Originally posted by THT
Why, because in 2002 when Apple asked Motorola when 1.3 GHz 7457 chips would be available in at least 50k CPUs per month quantities, hoping for an April 2003 answer, Motorola came back with a Q4 2003 answer. Hugely disappointed, Apple decided to go on a crash program to put the PPC 970 into Powerbooks and eat a 3 to 5 month delay in their Powerbook update cycle.
Could it be that you are right? Could it be that Jack Campbell and MacWhispers is right too? Think about it for a second. Apple has had to know that the 7457 was producing poor yields months and months ago. Since Apple buys tons of G4s, I'm sure they have more than their fare share of updates from Motorola on the progress of the 7457. Given that Steve is now using profanity to vent about the 7457, it could lend validation of Jack Campbell's story. Follow me here for a sec:
1. We know that Apple needs a newer, cooler G4 that consumes less power for the next laptop because the 7455 has reached its tolerable limit in a portable at 1 GHz.
2. Sometime in the early part of 2003, after MWSF, Apple learns through their contacts at Moto that the 7457 is producing poor yields. Weeks pass, and it still appears that the yields issue is still plaguing the production of the 7457 and its release date is slipping. Steve is gnashing his teeth in absolute disgust. He asks engineers to do what they can to work an IBM 970 processor into the PowerBook, knowing it's hot and power hungry. He's doing this just as a worst case plan B.
From MacWhispers - April 10th
We have been told, and we have also second-sourced a claim that bid requests for a fully-designed 970-based board for the 17-inch PowerBook were received by two assembly plants this past Friday, with a submission deadline for replies of April 30th. We will add that our sources seem consistently taken aback by what they all characterize as the unexpected and very unusual hurry involved in all work on these new desktop and portable Apple products. Every step in each process is being scheduled far tighter than is normal for a new production run.
3. The PowerBook G5 has been engineered, motherboards complete, but the current chip is too hot. Advanced samples of the 970+ work perfectly but won't be ready for quite some time. They put the PowerBook G5 on hold; wait for news from Moto.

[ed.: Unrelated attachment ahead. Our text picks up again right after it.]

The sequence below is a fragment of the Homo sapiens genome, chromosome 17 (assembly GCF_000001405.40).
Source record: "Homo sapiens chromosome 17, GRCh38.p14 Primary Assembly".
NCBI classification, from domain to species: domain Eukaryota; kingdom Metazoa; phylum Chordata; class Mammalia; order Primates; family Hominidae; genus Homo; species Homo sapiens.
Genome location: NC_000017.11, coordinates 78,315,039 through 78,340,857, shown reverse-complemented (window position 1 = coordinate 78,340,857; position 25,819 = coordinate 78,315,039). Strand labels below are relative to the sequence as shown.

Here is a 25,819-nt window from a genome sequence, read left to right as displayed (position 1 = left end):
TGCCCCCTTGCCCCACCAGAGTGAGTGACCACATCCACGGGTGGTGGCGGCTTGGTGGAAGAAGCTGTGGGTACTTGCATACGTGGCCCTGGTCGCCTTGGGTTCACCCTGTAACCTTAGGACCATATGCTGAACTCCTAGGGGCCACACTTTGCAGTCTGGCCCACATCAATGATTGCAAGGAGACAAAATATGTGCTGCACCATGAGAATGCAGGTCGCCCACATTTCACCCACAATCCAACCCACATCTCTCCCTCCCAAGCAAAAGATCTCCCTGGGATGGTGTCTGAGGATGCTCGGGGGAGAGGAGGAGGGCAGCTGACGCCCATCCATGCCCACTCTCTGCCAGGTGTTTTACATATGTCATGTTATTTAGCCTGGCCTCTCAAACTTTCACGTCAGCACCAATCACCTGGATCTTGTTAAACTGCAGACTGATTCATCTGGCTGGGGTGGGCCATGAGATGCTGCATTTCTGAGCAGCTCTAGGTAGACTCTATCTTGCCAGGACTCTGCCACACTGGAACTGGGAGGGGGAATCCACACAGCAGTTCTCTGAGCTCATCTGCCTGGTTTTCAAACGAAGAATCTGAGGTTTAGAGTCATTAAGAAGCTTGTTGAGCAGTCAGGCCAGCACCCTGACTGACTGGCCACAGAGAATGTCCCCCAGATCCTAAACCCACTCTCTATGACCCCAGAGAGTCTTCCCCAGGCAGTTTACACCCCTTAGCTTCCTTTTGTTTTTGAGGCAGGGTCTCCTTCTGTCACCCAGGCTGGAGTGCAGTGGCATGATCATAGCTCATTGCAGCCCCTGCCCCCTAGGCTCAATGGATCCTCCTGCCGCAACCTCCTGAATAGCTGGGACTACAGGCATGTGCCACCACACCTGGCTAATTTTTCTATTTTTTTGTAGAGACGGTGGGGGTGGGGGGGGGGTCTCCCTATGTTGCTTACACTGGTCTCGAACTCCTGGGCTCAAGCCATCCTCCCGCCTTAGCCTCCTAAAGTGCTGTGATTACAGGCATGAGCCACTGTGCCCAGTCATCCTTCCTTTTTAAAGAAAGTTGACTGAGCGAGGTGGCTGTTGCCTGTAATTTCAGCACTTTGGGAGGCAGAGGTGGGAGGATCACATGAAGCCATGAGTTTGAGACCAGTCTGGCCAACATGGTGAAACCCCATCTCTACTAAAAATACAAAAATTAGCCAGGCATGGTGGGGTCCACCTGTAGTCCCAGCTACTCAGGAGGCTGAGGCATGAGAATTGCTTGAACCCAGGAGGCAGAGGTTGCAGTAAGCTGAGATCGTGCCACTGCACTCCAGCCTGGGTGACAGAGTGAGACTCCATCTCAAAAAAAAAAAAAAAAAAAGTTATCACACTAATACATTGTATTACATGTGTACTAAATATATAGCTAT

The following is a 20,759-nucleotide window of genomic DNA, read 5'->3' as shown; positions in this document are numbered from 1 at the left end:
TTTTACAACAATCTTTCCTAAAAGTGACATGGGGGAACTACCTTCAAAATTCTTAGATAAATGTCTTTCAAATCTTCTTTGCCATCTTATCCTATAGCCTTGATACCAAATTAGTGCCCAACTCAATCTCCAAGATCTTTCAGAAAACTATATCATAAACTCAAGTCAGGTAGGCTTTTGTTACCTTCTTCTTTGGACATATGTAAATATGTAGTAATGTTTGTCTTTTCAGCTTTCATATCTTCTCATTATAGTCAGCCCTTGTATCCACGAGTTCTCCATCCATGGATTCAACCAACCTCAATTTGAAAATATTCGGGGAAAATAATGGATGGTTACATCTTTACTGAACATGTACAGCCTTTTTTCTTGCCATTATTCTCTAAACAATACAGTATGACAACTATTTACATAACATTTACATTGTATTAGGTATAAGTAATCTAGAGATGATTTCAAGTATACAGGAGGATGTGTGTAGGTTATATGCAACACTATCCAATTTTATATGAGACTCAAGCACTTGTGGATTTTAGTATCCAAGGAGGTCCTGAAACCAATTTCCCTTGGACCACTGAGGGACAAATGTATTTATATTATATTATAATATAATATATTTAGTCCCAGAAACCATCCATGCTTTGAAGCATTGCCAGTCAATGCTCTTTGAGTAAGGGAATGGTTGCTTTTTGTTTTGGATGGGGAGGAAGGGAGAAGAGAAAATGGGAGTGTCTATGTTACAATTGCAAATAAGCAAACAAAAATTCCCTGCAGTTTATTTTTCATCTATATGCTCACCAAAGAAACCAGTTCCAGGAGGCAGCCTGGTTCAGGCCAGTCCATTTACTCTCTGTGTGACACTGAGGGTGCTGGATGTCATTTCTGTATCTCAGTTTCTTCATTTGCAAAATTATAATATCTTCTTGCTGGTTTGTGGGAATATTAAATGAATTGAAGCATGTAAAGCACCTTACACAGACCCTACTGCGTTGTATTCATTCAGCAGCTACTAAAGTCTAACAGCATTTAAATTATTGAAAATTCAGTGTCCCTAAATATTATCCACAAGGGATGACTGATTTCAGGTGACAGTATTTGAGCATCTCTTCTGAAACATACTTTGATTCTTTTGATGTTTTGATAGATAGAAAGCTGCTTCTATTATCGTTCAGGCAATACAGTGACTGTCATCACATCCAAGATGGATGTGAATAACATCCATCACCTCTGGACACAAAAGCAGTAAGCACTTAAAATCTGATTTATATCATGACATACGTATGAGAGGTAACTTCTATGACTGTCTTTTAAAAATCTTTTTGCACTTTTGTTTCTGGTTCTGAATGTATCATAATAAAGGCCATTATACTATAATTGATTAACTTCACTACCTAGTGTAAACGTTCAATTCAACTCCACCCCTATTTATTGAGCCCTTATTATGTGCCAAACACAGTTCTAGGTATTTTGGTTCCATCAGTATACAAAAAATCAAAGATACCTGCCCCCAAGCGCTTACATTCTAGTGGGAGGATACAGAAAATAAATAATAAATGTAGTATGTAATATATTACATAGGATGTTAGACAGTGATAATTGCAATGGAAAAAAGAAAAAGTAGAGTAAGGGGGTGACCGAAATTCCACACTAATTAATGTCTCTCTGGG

4. Memorial Day is near and Moto's problems persist. The planned revamp of the PowerBook line at WWDC in June is unlikely because of issues with the 7457. Steve is getting more and more pissed. Moto's problems throw into jeopardy of an iMac update too. Steve is like "screw it," we've got to move on. More plan B stuff.
From MacWhispers - June 1st
Several knowledgeable Apple OEM channel sources have hinted that Apple is aggressively reengineering every product in the lineup to adopt IBM chips as soon as possible. Word is that this across the board transition could be completed by as soon as Spring of 2004.
4. WWDC is close. G5 Power Mac is ready and shines. No new PowerBooks. Pushed back until July because they wait for Moto. Moto is saying that they should be ready for August. Apple decides to can a Stevenote at MacWorld Creative because they cannot rely on Moto's ability to be accurate and on-time. Apple can't be sure that shipping 7457s will be in quantity for the new PowerBooks, so why bother announce and risk delays?
5. Apple knows from on-going work with IBM that the G5s will be produced and ready in late August. They can depend on IBM. They announce the G5 at WWDC.
6. MacWorld Creative comes and goes. Problems with yields persist at Moto with the 7457.
"Motorola promised Apple sufficient quantities of the 7457 by mid-May 2003 but they have yet to deliver on these claims," one source told AppleInsider. Apparently, Motorola continues to experience problems with their 0.13 micron process and are seeing very poor yields of the faster 7457 chips.
While Apple has PowerBook G4 units ranging from 1GHz to 1.3GHz ready for production, their supply of 7457 chips has been far short of what would be required to back a new product launch. Apple CEO and co-founder, Steve Jobs, is said to be so irate over the issue, he often uses profanity when expressing his displeasure with the semi-conductor sector of Motorola.
7. Here we are today. Waiting for Motorola.